as a spending ceiling for candidates for statewide office and a $1000 limit on
When asked about this year's elections, he sees only positives in terms of
campaign financing. In 1990, says West, "we had become the second-most
expensive state in the nation in terms of spending on the governor's race,
second only to Alaska -- ironic, considering our size."
This year, though, York and Almond abided by the $1.5 million spending cap,
which forced them to do more hand-to-hand, versus televised, contact. "We want
to force candidates into the public arena to face the voters," says West, which
allows people more opportunities to discuss the issues. Indeed, says West, he
saw more debates and public forums this year. "That can happen in Rhode Island
much more than in bigger states."
But others see campaign-finance laws as a delicate balance that can be crushed
the minute a candidate goes negative -- a likely scenario considering that
about two-thirds of the money raised in political campaigns is spent on
advertising and half of this goes toward negative issues.
According to Sue Pegden, a consultant for York and Fogarty, when Bernard
Jackvony, the Republican incumbent in the lieutenant governor's race, launched
an assault against Fogarty this year, the Democrat had to abandon a planned
issues-oriented ad in favor of one that responded to the charges and threw some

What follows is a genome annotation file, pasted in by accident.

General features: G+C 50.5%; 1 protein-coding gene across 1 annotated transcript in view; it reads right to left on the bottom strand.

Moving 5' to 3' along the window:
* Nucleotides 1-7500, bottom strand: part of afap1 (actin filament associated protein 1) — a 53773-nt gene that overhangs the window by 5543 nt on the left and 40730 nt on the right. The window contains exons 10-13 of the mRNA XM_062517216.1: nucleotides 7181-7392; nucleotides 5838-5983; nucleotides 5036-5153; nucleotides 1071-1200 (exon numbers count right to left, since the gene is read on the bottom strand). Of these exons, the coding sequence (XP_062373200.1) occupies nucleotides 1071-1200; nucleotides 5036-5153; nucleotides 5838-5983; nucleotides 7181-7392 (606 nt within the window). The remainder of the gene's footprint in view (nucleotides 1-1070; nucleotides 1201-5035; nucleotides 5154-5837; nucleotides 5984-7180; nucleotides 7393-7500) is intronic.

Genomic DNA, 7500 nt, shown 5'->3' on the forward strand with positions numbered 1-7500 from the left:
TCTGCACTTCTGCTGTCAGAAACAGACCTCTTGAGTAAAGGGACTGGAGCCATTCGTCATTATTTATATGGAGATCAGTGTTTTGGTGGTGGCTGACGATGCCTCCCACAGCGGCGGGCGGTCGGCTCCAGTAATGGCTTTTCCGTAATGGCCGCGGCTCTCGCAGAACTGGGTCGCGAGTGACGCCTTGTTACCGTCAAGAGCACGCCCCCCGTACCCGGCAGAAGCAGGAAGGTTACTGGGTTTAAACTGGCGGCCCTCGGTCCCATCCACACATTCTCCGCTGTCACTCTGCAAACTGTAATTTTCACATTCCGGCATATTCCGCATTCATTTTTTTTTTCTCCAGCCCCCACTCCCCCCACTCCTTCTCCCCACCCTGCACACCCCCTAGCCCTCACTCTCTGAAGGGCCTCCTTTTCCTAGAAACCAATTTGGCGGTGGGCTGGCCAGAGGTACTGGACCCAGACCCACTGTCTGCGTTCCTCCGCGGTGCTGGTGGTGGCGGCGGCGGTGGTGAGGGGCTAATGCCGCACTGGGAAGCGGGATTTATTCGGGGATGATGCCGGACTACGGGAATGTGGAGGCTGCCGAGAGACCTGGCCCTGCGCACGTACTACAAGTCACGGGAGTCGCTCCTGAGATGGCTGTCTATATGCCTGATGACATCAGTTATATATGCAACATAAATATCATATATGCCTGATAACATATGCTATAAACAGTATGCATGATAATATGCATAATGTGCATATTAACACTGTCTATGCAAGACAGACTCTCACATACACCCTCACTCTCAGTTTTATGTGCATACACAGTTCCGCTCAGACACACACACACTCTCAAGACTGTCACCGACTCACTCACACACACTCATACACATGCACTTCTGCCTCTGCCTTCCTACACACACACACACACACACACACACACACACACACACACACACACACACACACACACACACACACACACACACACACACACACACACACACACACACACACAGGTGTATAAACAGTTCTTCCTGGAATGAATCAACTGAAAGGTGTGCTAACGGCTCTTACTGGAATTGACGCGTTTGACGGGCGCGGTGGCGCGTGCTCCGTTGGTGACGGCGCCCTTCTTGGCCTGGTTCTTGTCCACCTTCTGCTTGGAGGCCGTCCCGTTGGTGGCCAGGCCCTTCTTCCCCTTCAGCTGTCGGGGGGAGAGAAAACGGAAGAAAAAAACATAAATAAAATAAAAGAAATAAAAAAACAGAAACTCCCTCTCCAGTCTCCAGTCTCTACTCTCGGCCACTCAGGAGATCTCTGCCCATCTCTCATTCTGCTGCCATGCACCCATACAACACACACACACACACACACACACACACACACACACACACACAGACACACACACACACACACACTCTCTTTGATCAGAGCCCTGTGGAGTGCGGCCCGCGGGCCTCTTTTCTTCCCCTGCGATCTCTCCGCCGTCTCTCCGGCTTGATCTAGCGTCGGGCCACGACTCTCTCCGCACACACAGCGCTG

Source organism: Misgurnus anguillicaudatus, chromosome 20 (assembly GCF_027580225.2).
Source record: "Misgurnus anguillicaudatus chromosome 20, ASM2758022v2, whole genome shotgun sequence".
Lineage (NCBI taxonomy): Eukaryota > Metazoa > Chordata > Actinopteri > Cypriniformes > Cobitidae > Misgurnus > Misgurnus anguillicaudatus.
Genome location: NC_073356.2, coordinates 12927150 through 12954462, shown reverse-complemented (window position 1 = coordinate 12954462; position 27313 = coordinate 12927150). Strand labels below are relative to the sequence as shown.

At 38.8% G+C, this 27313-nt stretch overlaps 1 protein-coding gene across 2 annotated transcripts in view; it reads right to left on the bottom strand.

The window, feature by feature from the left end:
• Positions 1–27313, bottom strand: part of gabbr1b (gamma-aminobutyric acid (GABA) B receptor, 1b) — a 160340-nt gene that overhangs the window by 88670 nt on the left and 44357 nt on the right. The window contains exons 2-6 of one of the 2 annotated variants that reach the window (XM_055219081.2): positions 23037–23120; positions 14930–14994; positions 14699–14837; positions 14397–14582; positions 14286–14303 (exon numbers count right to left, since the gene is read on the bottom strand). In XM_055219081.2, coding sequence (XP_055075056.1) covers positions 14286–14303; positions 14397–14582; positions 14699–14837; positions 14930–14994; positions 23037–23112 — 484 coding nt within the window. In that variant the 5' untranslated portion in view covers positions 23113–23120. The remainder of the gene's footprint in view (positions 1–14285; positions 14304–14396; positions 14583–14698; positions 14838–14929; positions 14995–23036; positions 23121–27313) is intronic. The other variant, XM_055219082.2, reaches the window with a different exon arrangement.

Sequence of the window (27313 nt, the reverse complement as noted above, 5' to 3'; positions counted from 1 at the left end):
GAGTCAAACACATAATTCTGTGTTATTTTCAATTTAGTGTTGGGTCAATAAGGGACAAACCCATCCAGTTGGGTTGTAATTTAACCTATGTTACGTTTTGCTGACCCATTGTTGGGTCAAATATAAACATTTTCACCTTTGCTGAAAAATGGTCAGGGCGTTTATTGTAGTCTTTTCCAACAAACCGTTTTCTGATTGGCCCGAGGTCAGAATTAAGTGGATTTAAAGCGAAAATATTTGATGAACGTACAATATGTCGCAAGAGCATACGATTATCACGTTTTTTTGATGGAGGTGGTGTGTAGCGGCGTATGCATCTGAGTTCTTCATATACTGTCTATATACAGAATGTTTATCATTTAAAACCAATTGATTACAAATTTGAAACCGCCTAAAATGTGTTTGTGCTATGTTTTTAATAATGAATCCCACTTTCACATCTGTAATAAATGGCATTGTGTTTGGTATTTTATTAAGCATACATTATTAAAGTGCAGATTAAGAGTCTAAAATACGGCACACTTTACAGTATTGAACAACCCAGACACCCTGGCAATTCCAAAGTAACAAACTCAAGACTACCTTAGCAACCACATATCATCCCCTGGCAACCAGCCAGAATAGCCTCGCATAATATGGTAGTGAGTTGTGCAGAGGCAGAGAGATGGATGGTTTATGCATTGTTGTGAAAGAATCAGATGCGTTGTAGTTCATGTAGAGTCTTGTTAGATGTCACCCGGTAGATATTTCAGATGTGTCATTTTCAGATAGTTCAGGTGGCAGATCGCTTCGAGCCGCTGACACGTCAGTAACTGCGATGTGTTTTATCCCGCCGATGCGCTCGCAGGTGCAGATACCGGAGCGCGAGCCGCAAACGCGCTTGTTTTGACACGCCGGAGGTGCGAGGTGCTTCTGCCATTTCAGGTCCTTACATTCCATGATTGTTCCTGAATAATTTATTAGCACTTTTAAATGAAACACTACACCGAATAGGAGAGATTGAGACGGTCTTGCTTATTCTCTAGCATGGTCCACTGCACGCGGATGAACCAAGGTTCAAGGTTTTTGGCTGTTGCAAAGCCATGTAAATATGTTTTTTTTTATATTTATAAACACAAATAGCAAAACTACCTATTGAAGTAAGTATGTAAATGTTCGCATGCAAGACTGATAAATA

mud against Jackvony in the process.
"We had an education ad we were ready to put up, but we didn't have a choice,"
says Pegden. They had to shift their limited funds to create a new commercial,
because "we couldn't let a negative ad go unanswered."
In the lieutenant governor's race in particular, says Pegden, press coverage
was almost nonexistent -- no one took the office seriously enough to really
take a look at the candidates. As a result, the ads became more important than
And with so little time and patience among voters, candidates like York,
who had to define herself above and beyond incumbent Almond, had little
recourse but to put together a package wrapped so tightly that there was no
room for error. She went for what the polls described as the Democratic Party's
strong points -- education and the environment. No doubt, every stand she took
had been researched thoroughly.
In this respect, York perhaps suffered the most from the political Catch-22.
She worked feverishly on her campaign and pounded away at her message. She
lost, some say, because she was too good. And this is what we've created -- a
call for humanness in a system that's all too inhuman.
"The American myth of Mr. Smith goes to Washington is gone," says Preston.
"Hopefully, voters will wake up one day and say, `This is broken badly and we
need to fix it.' "
With reports from Ana Cabrera.